Monday, September 13, 2010

The Conquest of Mexico: Finding Your Ancestor Among the Conquistadors

Mr. Alfredo Pena, did a presentation on," The Conquest of Mexico: Finding Your Ancestor Among the Conquistadors", Saturday at the Bonita Library in Bonita, Ca.
We learned some very interesting things about Hispanic research.

1. Spanish Archives are free for research. That is a huge plus.

2. Church records are pretty stable for research results.

3. The time line of your research will determine, as with any place,
what type of information you may find.

4. Interesting is how the church records record 4 generations of family on
an event.

5. Their records are more linearal conscious of family lines.

6. Many of the conquistadors were inter related to each other.

7. Mr. Pena could show lineage to five of the soldiers.

8. He also explained the confused naming pattern that is non consistant
throughout the lineages. MONEY TALKED

9. It appears that if you were wealthier than the spouse your name went forward,
if you were less wealthy the spouse name went forward.

10. He had a super great chart printed out and the naming patterns shown
about 7 or 10 generations and the signs for the names moving around.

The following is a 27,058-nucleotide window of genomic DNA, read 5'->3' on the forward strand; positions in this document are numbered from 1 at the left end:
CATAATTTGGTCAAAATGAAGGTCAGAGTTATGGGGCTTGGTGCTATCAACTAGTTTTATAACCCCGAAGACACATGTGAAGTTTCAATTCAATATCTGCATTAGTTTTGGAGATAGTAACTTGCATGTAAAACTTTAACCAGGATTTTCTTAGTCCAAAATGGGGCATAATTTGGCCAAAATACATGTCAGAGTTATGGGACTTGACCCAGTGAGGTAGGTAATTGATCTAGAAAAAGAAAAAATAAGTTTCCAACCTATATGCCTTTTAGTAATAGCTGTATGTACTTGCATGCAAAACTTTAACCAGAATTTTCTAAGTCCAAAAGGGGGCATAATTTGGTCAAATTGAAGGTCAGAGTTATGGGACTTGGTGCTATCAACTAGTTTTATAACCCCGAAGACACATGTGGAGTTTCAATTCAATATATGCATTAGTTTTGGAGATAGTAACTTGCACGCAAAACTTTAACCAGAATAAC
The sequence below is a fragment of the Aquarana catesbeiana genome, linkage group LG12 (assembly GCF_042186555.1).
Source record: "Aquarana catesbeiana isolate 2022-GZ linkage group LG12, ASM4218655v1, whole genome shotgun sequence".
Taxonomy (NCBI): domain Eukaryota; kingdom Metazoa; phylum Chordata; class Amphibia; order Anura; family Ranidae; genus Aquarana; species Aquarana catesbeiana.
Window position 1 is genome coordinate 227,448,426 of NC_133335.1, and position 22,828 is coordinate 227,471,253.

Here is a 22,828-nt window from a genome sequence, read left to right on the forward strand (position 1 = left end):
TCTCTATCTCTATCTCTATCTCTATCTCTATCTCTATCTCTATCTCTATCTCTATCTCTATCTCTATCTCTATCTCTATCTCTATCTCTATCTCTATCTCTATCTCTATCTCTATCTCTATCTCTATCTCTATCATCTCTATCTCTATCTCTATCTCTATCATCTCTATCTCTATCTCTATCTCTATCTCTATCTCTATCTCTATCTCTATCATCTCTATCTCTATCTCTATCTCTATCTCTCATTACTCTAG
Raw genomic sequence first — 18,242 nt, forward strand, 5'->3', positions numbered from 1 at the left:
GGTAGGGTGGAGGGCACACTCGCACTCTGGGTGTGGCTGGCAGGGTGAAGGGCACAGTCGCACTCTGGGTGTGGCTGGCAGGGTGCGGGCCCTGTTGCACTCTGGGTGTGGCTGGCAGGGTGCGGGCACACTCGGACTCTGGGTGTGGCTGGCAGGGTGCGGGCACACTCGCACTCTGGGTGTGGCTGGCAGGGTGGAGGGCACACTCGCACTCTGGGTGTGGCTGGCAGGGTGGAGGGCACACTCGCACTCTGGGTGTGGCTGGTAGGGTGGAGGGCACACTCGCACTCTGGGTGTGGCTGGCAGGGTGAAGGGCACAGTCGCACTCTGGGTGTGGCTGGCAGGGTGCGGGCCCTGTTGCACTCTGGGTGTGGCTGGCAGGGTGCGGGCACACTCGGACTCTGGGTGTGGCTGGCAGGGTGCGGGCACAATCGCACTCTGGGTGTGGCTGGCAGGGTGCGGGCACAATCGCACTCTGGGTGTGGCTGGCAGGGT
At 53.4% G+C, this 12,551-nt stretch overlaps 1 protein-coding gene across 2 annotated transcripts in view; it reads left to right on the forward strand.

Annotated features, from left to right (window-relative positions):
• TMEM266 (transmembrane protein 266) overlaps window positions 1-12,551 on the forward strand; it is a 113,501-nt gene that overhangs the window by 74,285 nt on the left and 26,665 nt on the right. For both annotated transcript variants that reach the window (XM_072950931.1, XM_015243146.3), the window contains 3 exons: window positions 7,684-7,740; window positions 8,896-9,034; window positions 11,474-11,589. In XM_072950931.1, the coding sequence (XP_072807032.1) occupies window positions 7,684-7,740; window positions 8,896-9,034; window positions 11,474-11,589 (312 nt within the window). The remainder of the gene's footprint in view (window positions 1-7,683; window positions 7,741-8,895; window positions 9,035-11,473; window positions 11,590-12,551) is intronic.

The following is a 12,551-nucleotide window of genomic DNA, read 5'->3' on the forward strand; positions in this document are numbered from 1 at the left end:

11. My thoughts were if you could find data in Spain's archives you would be
able to muddle through the transitions.

12. We worry about the misspelling of a name and they completely change the names.

We had 5 guests and 9 members attend this talk. It dealt with pre 1600 time line
dominately and then how the records changed coming to the 1900th century.

Members from the audience asked some great questions so we could better understand some of the confused system used by the Spaniards.

So looking forward to the next step in this process.

1 comment:

  1. Wow! What a great lecture you saw! We were actually in Spain last week, looking at church records. We saw some of these things you heard about in the lecture, including the wife's surname being passed along instead of the husband's surname, and the listing of four generations in each record (especially on baptism records!)